Happy summer, everyone!
School is out here at Kansas State’s College of Veterinary Medicine, but NETS is ramping up!
Since October 2018, we have received almost 900 ticks from 20 states across the country. With each tick, we ask for data about the horse including weight, age, time spent in pasture, and tick location. Our team is analyzing this data, combined with geographic location and tick species, to discover more about the relationship between horses and ticks.
Many of the submissions received involve multiple ticks on one horse (sometimes dozens to hundreds!), so we recommend checking your horse’s entire body regularly for infestations. The current record holder was a single horse that had over 320 ticks!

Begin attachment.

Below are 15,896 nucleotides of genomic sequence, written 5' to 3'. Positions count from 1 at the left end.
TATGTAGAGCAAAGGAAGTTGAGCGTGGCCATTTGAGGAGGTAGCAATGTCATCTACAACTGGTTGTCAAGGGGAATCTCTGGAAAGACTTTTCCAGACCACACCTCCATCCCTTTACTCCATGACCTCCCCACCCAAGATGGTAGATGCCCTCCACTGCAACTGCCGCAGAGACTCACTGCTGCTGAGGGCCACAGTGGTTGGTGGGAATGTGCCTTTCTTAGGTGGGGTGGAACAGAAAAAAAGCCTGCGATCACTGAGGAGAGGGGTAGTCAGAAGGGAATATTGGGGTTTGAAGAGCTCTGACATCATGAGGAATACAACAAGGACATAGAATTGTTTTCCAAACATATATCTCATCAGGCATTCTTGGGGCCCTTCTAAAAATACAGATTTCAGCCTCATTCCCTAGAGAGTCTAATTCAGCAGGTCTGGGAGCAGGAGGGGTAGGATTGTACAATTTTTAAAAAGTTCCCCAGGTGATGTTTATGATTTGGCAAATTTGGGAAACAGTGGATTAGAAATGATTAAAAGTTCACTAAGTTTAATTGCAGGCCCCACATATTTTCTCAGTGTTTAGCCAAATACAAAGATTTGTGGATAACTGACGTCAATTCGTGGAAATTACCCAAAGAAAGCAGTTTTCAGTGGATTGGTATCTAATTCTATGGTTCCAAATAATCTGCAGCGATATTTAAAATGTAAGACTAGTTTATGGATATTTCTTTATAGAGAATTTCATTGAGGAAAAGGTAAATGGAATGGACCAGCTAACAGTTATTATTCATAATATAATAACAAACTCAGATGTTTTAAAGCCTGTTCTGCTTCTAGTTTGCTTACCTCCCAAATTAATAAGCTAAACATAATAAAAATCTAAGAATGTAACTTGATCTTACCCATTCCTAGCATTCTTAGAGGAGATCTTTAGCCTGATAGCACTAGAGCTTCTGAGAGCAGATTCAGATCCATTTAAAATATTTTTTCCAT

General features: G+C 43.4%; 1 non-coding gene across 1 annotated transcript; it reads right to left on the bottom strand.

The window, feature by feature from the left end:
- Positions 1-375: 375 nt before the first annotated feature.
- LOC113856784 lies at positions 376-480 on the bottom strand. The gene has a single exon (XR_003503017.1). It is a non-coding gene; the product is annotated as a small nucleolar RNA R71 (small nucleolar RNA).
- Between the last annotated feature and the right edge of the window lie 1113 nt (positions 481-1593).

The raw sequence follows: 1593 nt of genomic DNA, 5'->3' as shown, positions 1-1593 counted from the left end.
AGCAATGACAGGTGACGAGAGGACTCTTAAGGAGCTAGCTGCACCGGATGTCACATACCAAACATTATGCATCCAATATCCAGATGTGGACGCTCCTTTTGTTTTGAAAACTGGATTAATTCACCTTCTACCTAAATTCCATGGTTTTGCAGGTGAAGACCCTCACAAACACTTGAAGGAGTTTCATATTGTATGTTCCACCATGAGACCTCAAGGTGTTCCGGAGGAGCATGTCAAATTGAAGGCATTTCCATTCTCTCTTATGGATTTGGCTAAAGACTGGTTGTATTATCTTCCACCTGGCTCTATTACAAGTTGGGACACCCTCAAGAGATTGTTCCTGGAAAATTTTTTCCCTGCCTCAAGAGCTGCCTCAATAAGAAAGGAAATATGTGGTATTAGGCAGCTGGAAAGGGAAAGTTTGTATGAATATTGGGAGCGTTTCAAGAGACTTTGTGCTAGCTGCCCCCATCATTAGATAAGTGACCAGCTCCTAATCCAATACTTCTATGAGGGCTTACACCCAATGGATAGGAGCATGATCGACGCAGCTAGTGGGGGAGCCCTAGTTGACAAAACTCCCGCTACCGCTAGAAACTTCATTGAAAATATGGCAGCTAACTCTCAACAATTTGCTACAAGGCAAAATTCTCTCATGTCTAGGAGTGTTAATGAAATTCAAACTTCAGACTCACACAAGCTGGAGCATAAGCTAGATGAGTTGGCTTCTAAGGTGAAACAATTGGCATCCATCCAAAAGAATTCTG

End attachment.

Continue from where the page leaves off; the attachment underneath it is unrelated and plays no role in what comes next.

This summer we have also begun molecular analysis of ticks via PCR to search for pathogens. In particular, a student in the lab will be determining the prevalence of Borellia burgdorferi, the causative agent for Lyme disease, in Ixodes ticks. Lyme disease is mostly seen in the northeastern United States, but with the high amount of equine transfer across state lines for shows, sales, and other events, the ticks carrying these bacteria may spread to new regions. The presence of certain tick species in particular areas, found in data from the NETS project, can alert veterinarians and horse owners to disease threats in their area.
This project could not be done without all of the clinics and owners who have taken the time to send in the ticks they find. We thank you all for making this possible! Please continue to think of us every time you find ticks on your horses, so we can provide you with the most accurate and complete information possible about these pests and the diseases they carry.